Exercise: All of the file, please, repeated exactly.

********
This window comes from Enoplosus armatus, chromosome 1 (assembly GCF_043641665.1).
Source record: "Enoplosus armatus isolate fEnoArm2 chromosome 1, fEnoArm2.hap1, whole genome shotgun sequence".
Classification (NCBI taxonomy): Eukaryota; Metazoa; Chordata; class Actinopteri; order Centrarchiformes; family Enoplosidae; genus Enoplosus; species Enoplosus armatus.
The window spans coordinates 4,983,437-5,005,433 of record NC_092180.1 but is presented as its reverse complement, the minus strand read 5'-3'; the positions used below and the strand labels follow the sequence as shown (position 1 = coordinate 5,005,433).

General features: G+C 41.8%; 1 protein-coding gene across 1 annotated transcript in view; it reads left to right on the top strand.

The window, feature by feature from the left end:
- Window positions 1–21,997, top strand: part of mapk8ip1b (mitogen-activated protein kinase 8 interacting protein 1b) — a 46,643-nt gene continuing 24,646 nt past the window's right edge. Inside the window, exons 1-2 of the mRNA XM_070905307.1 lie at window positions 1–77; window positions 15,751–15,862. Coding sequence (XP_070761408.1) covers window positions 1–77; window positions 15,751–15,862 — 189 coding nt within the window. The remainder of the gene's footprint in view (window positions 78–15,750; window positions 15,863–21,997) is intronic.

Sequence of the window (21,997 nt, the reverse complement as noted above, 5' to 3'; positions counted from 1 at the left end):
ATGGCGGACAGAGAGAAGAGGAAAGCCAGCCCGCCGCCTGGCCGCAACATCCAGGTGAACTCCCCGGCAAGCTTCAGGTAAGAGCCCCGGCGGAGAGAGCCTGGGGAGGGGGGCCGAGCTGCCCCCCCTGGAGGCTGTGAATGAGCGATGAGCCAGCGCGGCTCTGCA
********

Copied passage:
This window comes from Enoplosus armatus, chromosome 1 (assembly GCF_043641665.1).
Source record: "Enoplosus armatus isolate fEnoArm2 chromosome 1, fEnoArm2.hap1, whole genome shotgun sequence".
Classification (NCBI taxonomy): Eukaryota; Metazoa; Chordata; class Actinopteri; order Centrarchiformes; family Enoplosidae; genus Enoplosus; species Enoplosus armatus.
The window spans coordinates 4,983,437-5,005,433 of record NC_092180.1 but is presented as its reverse complement, the minus strand read 5'-3'; the positions used below and the strand labels follow the sequence as shown (position 1 = coordinate 5,005,433).

General features: G+C 41.8%; 1 protein-coding gene across 1 annotated transcript in view; it reads left to right on the top strand.

The window, feature by feature from the left end:
- Window positions 1–21,997, top strand: part of mapk8ip1b (mitogen-activated protein kinase 8 interacting protein 1b) — a 46,643-nt gene continuing 24,646 nt past the window's right edge. Inside the window, exons 1-2 of the mRNA XM_070905307.1 lie at window positions 1–77; window positions 15,751–15,862. Coding sequence (XP_070761408.1) covers window positions 1–77; window positions 15,751–15,862 — 189 coding nt within the window. The remainder of the gene's footprint in view (window positions 78–15,750; window positions 15,863–21,997) is intronic.

Sequence of the window (21,997 nt, the reverse complement as noted above, 5' to 3'; positions counted from 1 at the left end):
ATGGCGGACAGAGAGAAGAGGAAAGCCAGCCCGCCGCCTGGCCGCAACATCCAGGTGAACTCCCCGGCAAGCTTCAGGTAAGAGCCCCGGCGGAGAGAGCCTGGGGAGGGGGGCCGAGCTGCCCCCCCTGGAGGCTGTGAATGAGCGATGAGCCAGCGCGGCTCTGCA